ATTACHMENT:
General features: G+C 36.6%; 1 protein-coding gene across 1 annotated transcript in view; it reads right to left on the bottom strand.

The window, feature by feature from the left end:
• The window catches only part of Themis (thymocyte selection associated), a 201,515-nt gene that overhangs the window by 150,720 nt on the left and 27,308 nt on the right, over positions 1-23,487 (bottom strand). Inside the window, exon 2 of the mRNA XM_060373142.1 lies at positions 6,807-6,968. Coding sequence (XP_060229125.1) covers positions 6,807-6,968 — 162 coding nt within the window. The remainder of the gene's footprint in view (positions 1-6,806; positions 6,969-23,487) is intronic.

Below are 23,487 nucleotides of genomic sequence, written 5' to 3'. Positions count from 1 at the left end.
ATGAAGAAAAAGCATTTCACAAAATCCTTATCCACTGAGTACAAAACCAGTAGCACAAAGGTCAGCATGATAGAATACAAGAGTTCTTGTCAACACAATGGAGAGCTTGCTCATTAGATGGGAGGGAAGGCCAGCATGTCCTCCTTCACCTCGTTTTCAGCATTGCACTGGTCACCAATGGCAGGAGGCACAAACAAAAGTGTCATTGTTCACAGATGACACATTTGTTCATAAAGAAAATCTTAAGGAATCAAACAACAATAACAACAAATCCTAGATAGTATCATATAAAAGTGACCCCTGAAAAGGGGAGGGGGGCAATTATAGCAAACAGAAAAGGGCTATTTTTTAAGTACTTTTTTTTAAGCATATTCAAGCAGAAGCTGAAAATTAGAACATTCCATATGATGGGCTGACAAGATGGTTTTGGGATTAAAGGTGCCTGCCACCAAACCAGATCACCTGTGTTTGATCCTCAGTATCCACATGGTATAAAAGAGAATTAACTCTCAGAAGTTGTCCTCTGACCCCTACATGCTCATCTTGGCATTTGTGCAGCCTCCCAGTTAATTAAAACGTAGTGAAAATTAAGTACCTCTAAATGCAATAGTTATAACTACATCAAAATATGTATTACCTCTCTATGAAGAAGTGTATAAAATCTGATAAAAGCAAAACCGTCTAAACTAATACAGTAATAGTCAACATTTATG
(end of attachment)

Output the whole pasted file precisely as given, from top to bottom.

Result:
General features: G+C 36.6%; 1 protein-coding gene across 1 annotated transcript in view; it reads right to left on the bottom strand.

The window, feature by feature from the left end:
• The window catches only part of Themis (thymocyte selection associated), a 201,515-nt gene that overhangs the window by 150,720 nt on the left and 27,308 nt on the right, over positions 1-23,487 (bottom strand). Inside the window, exon 2 of the mRNA XM_060373142.1 lies at positions 6,807-6,968. Coding sequence (XP_060229125.1) covers positions 6,807-6,968 — 162 coding nt within the window. The remainder of the gene's footprint in view (positions 1-6,806; positions 6,969-23,487) is intronic.

Below are 23,487 nucleotides of genomic sequence, written 5' to 3'. Positions count from 1 at the left end.
ATGAAGAAAAAGCATTTCACAAAATCCTTATCCACTGAGTACAAAACCAGTAGCACAAAGGTCAGCATGATAGAATACAAGAGTTCTTGTCAACACAATGGAGAGCTTGCTCATTAGATGGGAGGGAAGGCCAGCATGTCCTCCTTCACCTCGTTTTCAGCATTGCACTGGTCACCAATGGCAGGAGGCACAAACAAAAGTGTCATTGTTCACAGATGACACATTTGTTCATAAAGAAAATCTTAAGGAATCAAACAACAATAACAACAAATCCTAGATAGTATCATATAAAAGTGACCCCTGAAAAGGGGAGGGGGGCAATTATAGCAAACAGAAAAGGGCTATTTTTTAAGTACTTTTTTTTAAGCATATTCAAGCAGAAGCTGAAAATTAGAACATTCCATATGATGGGCTGACAAGATGGTTTTGGGATTAAAGGTGCCTGCCACCAAACCAGATCACCTGTGTTTGATCCTCAGTATCCACATGGTATAAAAGAGAATTAACTCTCAGAAGTTGTCCTCTGACCCCTACATGCTCATCTTGGCATTTGTGCAGCCTCCCAGTTAATTAAAACGTAGTGAAAATTAAGTACCTCTAAATGCAATAGTTATAACTACATCAAAATATGTATTACCTCTCTATGAAGAAGTGTATAAAATCTGATAAAAGCAAAACCGTCTAAACTAATACAGTAATAGTCAACATTTATG